The long will-they-or-won’t-they ordeal involving the City College of?San Francisco and the Accrediting Commission for Community and Junior Colleges has ended. As ACCJC announced this week, it is yanking the troubled school’s accreditation as of July 2014. Paul Basken of The Chronicle better Education reports that the commission has decided the steps taken by City College just weren’t enough to allow the practically insolvent school to dig itself out.
Although President of the American Federation of Teachers Local 2121 Alisa Messer called the decision both surprising and outrageous, in reality, City College’s fate has been hanging with a thread for a long time. Messer points out the school has been moving forward having a plan to right itself financially yet still time maintaining good student performance.
Yet, as Basken points out, whatever steps City College might take wouldn’t place it in the black by 2014-15 academic year. Even with an increase in local and state aid, the revenues weren’t going to be enough to cover the school’s operating budget. After viewing the most recent projections, the commission decided that enough was enough and pulled the plug.
The president from the accrediting agency, Barbara A. Beno, said in a letter announcing its decision that the City College “and lots of of its staff have worked very hard to slowly move the institution forward.” Still, Ms. Beno said, the school “would need more time and more cohesive institutionwide effort” to satisfy accrediting standards.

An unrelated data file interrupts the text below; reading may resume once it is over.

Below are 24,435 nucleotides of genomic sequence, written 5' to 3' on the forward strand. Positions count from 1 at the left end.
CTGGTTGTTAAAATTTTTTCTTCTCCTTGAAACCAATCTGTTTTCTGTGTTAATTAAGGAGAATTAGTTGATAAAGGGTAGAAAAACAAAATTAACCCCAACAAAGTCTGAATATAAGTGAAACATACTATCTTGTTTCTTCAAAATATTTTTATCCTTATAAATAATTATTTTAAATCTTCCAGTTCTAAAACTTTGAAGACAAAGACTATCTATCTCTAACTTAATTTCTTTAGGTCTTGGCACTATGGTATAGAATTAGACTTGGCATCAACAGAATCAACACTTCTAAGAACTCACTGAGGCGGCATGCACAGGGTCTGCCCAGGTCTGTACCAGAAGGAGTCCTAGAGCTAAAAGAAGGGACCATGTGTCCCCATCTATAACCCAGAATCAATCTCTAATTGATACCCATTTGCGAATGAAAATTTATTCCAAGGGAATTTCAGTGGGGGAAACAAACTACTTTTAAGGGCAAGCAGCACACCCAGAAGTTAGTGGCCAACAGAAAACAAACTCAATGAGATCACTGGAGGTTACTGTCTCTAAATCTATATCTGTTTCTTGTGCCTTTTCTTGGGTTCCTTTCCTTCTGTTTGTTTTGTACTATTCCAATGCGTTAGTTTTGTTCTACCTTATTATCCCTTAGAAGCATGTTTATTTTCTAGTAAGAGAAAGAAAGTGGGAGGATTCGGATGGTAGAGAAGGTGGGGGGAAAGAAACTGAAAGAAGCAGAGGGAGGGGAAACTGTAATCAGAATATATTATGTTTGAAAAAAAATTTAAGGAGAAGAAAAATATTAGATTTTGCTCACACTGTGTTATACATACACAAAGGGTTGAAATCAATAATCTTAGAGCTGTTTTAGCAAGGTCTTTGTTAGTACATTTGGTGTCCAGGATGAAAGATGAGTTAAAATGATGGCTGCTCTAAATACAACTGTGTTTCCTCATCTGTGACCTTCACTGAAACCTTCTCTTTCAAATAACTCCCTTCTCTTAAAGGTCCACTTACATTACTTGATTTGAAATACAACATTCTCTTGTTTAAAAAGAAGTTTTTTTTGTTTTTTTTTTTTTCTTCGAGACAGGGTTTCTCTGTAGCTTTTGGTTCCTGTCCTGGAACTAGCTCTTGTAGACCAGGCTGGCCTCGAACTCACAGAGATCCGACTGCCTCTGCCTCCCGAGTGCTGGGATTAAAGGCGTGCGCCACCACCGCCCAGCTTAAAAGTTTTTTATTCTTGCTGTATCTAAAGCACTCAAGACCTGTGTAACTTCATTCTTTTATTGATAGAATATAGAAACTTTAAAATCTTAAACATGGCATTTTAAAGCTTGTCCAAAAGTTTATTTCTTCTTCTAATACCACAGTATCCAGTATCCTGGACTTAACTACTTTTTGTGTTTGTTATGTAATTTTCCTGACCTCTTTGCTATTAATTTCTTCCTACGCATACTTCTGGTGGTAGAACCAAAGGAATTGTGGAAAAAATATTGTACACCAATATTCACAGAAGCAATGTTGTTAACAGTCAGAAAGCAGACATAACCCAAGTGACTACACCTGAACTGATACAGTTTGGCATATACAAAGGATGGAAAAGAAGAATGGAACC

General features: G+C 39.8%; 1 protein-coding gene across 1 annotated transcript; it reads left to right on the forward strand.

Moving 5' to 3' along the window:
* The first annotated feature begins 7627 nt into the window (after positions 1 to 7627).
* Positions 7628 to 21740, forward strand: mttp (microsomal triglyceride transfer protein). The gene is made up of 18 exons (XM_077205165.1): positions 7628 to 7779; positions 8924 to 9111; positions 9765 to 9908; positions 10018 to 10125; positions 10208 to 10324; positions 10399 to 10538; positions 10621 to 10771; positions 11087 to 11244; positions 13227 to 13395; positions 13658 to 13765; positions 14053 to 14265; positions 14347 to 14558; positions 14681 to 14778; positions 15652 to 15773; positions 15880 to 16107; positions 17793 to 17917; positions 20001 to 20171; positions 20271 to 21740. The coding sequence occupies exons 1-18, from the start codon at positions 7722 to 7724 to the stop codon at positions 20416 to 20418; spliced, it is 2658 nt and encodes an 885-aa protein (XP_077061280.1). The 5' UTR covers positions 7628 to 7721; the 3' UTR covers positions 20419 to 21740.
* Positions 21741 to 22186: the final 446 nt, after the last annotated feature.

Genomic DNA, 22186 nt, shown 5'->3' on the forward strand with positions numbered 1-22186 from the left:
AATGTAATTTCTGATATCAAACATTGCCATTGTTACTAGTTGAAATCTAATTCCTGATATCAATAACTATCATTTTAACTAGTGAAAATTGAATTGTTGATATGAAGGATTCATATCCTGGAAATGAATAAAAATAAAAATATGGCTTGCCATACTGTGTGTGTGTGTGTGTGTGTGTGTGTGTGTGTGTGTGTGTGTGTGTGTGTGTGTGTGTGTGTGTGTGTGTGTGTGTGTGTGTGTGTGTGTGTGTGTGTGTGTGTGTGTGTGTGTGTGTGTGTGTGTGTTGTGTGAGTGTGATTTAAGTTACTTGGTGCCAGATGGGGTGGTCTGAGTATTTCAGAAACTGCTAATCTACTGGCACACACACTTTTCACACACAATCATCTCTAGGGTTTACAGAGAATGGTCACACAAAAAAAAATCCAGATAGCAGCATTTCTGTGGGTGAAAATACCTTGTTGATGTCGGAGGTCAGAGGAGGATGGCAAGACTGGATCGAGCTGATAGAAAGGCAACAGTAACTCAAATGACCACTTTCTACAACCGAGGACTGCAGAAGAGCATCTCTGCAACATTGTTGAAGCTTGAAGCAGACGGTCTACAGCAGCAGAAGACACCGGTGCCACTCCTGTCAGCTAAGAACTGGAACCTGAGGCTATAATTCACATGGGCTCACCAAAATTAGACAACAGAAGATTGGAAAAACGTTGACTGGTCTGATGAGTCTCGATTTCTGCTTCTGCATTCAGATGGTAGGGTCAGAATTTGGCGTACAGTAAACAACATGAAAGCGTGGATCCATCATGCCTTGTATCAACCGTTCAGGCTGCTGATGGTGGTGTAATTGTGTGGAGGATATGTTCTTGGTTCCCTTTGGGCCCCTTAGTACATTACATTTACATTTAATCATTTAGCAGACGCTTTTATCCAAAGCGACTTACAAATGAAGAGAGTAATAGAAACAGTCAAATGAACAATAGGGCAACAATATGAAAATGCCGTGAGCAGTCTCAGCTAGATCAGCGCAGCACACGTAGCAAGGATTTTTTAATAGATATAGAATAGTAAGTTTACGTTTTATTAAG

The decision leaves the school, its 85,000 students, its 2,600 faculty members, as well as their surrounding state in a sudden and difficult bind. Regaining accreditation on its own through appeals or further reform looms as a long shot. Merging with an accredited institution is fraught with improbabilities. And the college seems to be too large to just shut down entirely.
Not that the College is quitting quite yet. According to Basken, administrators have already announced their intention to appeal and at the same time published a plan to employ a more powerful trustee to oversee the institution in the coming years. What happens next, however, is still a mystery.
In the only real similar instance in state history, Compton College was absorbed into El Camino College after Compton?lost its accreditationin 2005. The City College comes with some candidates among neighboring community colleges, but none of a comparable size, making such an acquisition risky for that accreditation and survival associated with a institutions that might attempt it.
Another option might be a “creative alliance” with a different type of institution, like a state college or perhaps a private college, said Robert M. Shireman, director of California Competes, a nonprofit group of business and civic leaders.